select or whatever to multiplex reads on all the sockets that we are expecting to receive data on. At this point in the development I don’t want to worry about any of that, and we’re doing this using Winsock on Windows so things could be done differently… So, for now I intend to just push data to the server using a call to WriteFile and then loop on a blocking call to ReadFile whilst accumulating the response. Then I need to parse the results and present them in an appropriate way. It seems to me that the code I’m actually interested in is pretty much the same in both circumstances. I’ll need to send data, receive data and parse responses. If I take James’ approach I still need to do all of this; it’s been a while since I’ve worked at this level on Unix, but from his web page it seems that doing the network IO properly can be non-trivial over there.
The actual async API that I’ll require is likely to look a little different to James’ proposal. If all goes well, I’ll be integrating this client code into the POP3 server. This server is built on the Win32 concept of overlapped IO using IO completion ports. We have some threads that get notified when socket IO completes, we associate some state with the socket and, in effect, build an event driven state machine which operates as reads and writes complete on the socket. This means that my async requests will be given to the OS in a non-blocking manner, the OS will then notify me when they complete. Once in overlapped IO mode it will appear to my code that a WriteFile will succeed immediately; the OS will handle writing data to the network and my thread will be free to do whatever it likes. A ReadFile will also complete immediately but it won’t return any data, once the data has been read from the network the OS will let me know. Thus, the resulting async API is likely to be ‘push’ rather than ‘pull’. It will send its request to the server and issue a read and we’ll keep track of our state and give up the shared thread that we’re using at the time. When the read completes a thread will be woken up to deal with the IO completion and we’ll look at our state, work out what we were doing and, most probably, push the data that just arrived into the POP3 client. We can then check to see if the client has a complete response, if it does we can act on it, if it doesn’t we will simply stay in this state, issue another read, and let go of our thread.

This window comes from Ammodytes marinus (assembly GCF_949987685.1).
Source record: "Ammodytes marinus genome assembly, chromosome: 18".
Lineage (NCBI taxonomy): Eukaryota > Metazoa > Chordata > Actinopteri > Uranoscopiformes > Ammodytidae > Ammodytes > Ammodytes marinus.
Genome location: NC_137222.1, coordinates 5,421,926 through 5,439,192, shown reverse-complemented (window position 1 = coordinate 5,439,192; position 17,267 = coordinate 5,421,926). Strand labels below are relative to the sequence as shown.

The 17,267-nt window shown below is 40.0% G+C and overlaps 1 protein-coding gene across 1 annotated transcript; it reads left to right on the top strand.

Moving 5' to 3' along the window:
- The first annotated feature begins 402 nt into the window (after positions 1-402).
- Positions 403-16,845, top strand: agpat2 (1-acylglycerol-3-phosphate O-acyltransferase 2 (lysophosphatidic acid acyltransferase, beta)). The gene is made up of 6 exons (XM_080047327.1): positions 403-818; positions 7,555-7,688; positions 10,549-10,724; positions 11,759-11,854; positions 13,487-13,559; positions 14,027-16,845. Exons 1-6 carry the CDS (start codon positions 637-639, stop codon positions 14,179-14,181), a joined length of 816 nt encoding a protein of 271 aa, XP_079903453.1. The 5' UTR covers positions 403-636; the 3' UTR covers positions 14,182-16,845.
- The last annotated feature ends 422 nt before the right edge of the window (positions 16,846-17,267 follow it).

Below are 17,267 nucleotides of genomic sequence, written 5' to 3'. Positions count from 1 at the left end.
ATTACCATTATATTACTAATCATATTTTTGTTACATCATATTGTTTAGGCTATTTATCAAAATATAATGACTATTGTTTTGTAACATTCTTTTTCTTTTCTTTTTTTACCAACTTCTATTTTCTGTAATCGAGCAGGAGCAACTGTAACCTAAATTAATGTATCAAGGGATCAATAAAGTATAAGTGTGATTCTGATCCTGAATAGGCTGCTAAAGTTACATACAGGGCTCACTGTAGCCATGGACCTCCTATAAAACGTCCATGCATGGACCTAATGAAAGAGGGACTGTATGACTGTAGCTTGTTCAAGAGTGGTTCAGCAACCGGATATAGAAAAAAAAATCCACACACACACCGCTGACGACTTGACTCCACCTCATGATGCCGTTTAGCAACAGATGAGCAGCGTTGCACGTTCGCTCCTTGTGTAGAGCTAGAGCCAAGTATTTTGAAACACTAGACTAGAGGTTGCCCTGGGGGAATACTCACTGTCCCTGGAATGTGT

So, at present I don’t know if I’ll need the async version, I want to get something working quickly and a sync call version of the API will do just fine. It won’t be perfect but much of the code will remain the same even if we do need to do the async thing in a future iteration. I think many of James’ concerns are based on a culture clash. Using the Windows specific IO method that I intend to use I don’t have the same problems as James has over on Unix. My input and output calls will stay completely isolated from each other and operate asynchronously thanks to the support of the OS. The design change will involve removing code from the sync API; rather than allowing it to read and processes data by pulling that data, we’ll let it issue a read and then return. When the data is available it will be pushed into it and the work will continue from where it left off.
In this particular situation I’m quite confident that TDD is taking me in the right direction, but I’ll keep an eye out for the issues James has raised.